Wednesday, March 28, 2012

Ice Mice

Yet another magical sweet greets us today:

"Creamy chunks of nougat, shimmering pink squares of coconut ice, fat, honey-colored toffees; hundreds of different kinds of chocolate in neat rows; there was a large barrel of Every Flavor Beans, and another of Fizzing Whizbees, the levitating sherbert balls that Ron had mentioned; along yet another wall were "Special Effects" sweets: Droobles Best Blowing Gum (which filled a room with bluebell-colored bubbles that refused to pop for days), the strange, splintery Toothflossing Stringmints, tiny black Pepper Imps ('breathe fire for your friends!'), Ice Mice ('hear your teeth chatter and squeak!'), peppermint creams shaped like toads ('hop realistically in the stomach!') fragile sugar-spun quills, and exploding bonbons" (Prisoner of Azkaban 197).

I've made Ice Mice once before, and my skills at sugar sculpting are sadly lacking. Making them however, reminds me of one of my favorite attractions at Disney's Epcot: the Japanese sugar sculpting Lady! (seriously, watch that video, she's amazing, and I have the most glorious memories of watching her while I lived there). But alas, I am not a Japanese professional candy-sculptor. So you just have to deal with the sad little mice I make with Dinah Bucholz' sugar mice recipe from The Unofficial Harry Potter Cookbook

You Will Need (I halved this recipe):
3/4 stick (6Tbs) unsalted butter, at room temperature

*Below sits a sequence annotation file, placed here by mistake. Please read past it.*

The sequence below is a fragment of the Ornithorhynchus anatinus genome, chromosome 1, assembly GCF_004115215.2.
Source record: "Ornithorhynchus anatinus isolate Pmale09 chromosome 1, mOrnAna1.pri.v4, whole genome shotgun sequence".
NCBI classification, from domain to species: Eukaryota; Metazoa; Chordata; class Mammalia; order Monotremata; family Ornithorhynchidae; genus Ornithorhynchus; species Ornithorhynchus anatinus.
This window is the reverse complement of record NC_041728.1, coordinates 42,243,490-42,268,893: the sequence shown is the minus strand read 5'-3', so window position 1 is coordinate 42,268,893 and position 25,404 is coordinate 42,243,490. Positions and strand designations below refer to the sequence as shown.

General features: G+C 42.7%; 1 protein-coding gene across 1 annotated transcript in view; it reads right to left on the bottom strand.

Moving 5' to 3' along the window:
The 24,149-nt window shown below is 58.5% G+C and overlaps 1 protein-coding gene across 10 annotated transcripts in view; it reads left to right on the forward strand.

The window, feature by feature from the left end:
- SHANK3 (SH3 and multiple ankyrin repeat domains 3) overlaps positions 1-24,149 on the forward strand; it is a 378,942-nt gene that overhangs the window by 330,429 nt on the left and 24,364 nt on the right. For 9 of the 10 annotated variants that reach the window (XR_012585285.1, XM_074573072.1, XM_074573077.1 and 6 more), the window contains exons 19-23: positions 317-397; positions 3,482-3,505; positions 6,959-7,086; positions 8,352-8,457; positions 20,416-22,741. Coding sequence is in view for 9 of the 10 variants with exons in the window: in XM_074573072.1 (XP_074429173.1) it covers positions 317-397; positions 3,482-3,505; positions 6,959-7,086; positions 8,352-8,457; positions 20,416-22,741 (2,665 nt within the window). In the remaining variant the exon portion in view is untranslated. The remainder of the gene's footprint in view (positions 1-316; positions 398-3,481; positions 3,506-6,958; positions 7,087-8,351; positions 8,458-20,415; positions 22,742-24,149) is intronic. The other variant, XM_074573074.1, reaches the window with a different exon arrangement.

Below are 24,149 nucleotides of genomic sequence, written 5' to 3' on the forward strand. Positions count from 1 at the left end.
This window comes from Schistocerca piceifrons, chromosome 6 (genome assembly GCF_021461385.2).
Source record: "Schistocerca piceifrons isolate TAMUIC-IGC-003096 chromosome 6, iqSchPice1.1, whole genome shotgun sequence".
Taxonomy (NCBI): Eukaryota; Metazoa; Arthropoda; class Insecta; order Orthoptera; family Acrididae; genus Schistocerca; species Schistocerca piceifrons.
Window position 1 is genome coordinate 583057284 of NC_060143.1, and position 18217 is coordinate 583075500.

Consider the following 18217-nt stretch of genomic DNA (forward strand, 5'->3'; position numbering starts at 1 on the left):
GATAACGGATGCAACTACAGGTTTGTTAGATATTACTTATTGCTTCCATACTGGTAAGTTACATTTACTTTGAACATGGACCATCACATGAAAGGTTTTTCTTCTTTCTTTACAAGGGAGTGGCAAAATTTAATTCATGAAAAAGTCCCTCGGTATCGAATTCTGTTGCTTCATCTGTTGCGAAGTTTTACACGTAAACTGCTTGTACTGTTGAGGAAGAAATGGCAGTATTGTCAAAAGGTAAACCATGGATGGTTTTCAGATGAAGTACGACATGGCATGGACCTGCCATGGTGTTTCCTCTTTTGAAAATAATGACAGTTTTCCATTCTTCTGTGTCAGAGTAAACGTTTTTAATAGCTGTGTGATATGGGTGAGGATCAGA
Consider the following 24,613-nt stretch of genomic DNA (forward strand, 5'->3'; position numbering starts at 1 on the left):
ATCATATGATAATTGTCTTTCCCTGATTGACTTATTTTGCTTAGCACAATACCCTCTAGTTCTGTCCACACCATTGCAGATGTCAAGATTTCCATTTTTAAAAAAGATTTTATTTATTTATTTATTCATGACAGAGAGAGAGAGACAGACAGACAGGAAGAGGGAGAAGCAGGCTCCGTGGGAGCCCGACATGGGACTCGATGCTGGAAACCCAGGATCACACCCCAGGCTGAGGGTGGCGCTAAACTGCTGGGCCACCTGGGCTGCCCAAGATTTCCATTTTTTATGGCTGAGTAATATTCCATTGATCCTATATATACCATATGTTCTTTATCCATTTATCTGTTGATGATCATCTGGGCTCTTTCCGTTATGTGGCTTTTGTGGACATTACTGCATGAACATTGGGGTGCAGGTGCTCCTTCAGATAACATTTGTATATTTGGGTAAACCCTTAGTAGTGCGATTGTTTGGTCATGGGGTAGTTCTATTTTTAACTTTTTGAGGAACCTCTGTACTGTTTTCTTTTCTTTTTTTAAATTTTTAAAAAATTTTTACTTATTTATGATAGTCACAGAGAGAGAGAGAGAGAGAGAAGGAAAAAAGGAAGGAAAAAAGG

1/4 cup light corn syrup
1/2 tsp vanilla
3 cups confectioner's sugar, sifted

1. Combine the butter, corn syrup, and vanilla and beat until thoroughly combined.

2. Add the confectioner's sugar slowly, while beating on the slowest speed, until it forms a dough-like consistency. If the dough seems too wet or sticky, add 1Tbs of confectioner's sugar at a time.

3. Wrap the fondant in plastic wrap and refrigerate until ready to use. It will keep for up to 6 weeks. 
4. To form the mice, pinch a piece of fondant off the ball, roll into a body, add a head, pinch little ears, etc. Basically we're sculpting with sugar :) If you'd like, use a toothpick to make eyes, and a piece of licorice for a tail :) Repeat, repeat, repeat.

5. Place the mice on parchment paper and leave them out overnight to dry (except that mine have always melted... so maybe let them dry in the fridge).

If you make your dough dense enough (keep adding powdered sugar), these should turn out pretty adorable. My dough always ends up pretty sticky... I can literally form one mouse before I have to put the dough back in the fridge to firm up again. But if you're successful, they turn out pretty cute! Eating one is about all I can handle, since, as you may have noticed, they're basically just sugar! But that one is pretty tasty! So enjoy!

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